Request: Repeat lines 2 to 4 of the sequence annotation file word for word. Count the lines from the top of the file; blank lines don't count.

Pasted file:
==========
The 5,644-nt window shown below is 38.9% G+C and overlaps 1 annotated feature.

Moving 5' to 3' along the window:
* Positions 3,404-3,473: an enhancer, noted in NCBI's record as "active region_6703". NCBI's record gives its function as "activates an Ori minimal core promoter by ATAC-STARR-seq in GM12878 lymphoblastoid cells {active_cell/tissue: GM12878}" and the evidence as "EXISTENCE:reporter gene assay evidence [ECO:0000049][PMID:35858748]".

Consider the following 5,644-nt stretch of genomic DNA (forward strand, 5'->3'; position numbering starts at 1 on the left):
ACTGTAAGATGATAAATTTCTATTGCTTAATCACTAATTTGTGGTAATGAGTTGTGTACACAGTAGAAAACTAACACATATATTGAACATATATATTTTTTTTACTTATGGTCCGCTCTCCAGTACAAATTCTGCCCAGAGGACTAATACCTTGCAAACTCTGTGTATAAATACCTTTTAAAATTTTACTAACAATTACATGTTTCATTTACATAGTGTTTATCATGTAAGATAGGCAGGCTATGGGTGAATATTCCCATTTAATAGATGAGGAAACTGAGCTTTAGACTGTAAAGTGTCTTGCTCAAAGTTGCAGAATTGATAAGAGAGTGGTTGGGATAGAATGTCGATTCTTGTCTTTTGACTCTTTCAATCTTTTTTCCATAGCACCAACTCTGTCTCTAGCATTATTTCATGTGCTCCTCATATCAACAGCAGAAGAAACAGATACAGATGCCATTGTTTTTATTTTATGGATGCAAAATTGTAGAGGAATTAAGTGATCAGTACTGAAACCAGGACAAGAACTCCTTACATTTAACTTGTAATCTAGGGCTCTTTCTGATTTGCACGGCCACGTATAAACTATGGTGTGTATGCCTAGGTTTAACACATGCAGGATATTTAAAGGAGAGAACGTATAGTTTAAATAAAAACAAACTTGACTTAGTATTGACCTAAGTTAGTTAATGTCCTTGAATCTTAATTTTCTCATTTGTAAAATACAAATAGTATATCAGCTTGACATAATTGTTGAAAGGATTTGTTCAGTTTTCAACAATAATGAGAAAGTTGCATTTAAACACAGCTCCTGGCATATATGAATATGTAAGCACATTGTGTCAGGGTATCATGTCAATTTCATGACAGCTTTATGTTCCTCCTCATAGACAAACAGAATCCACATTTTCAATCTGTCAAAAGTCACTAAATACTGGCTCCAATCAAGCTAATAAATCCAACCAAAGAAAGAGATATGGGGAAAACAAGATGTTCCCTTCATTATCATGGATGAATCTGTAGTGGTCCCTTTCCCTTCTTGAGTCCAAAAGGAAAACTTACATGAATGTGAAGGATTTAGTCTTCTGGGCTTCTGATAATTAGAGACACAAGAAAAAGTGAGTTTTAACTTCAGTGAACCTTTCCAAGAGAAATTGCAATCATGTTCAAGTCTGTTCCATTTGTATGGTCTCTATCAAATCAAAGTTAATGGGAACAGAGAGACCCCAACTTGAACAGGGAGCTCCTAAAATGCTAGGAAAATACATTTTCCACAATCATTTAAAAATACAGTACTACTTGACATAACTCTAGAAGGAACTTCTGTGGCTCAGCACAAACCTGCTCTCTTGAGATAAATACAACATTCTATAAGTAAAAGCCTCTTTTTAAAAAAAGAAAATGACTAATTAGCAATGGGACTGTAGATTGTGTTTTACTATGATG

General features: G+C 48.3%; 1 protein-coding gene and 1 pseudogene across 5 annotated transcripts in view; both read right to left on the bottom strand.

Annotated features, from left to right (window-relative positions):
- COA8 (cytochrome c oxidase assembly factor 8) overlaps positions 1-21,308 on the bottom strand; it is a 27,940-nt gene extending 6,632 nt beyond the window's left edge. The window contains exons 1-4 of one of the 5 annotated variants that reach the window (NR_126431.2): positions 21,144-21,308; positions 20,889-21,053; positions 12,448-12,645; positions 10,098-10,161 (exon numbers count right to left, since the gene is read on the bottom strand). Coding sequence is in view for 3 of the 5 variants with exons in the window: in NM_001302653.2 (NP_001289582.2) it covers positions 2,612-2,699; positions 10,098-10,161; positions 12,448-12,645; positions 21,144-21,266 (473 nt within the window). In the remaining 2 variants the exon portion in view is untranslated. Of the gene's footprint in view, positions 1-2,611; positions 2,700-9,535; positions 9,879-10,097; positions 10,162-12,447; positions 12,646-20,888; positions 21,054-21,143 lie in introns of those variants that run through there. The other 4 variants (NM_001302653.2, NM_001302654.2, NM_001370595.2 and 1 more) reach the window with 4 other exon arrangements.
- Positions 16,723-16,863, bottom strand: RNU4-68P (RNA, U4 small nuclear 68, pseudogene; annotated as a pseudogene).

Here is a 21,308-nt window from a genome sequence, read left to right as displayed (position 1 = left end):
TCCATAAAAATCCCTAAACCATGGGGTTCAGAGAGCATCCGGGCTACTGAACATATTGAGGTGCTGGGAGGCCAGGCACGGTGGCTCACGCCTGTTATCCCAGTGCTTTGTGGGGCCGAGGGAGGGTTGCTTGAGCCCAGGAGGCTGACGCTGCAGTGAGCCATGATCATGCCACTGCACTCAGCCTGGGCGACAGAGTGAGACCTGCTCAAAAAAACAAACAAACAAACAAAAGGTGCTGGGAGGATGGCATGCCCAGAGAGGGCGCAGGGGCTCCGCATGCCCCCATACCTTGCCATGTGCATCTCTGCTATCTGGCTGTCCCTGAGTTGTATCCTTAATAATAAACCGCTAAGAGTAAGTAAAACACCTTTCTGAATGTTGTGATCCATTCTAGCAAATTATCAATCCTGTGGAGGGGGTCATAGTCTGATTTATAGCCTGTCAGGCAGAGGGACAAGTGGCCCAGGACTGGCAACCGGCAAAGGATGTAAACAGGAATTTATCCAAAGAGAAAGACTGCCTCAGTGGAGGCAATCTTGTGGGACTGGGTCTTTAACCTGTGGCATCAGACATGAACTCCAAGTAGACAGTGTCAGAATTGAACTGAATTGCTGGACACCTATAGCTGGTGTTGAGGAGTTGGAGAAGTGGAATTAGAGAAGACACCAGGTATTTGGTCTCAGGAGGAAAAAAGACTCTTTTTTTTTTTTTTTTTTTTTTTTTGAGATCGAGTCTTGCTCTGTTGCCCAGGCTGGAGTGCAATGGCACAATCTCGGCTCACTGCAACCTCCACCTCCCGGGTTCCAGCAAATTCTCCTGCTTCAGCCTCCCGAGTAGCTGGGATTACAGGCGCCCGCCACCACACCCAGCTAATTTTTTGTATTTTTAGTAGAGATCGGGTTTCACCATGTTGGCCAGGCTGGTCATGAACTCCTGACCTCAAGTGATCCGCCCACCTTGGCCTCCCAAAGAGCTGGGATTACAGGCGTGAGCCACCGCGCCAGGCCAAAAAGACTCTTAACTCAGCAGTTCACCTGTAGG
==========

Moving 5' to 3' along the window:
* Positions 3,404-3,473: an enhancer, noted in NCBI's record as "active region_6703". NCBI's record gives its function as "activates an Ori minimal core promoter by ATAC-STARR-seq in GM12878 lymphoblastoid cells {active_cell/tissue: GM12878}" and the evidence as "EXISTENCE:reporter gene assay evidence [ECO:0000049][PMID:35858748]".

Consider the following 5,644-nt stretch of genomic DNA (forward strand, 5'->3'; position numbering starts at 1 on the left):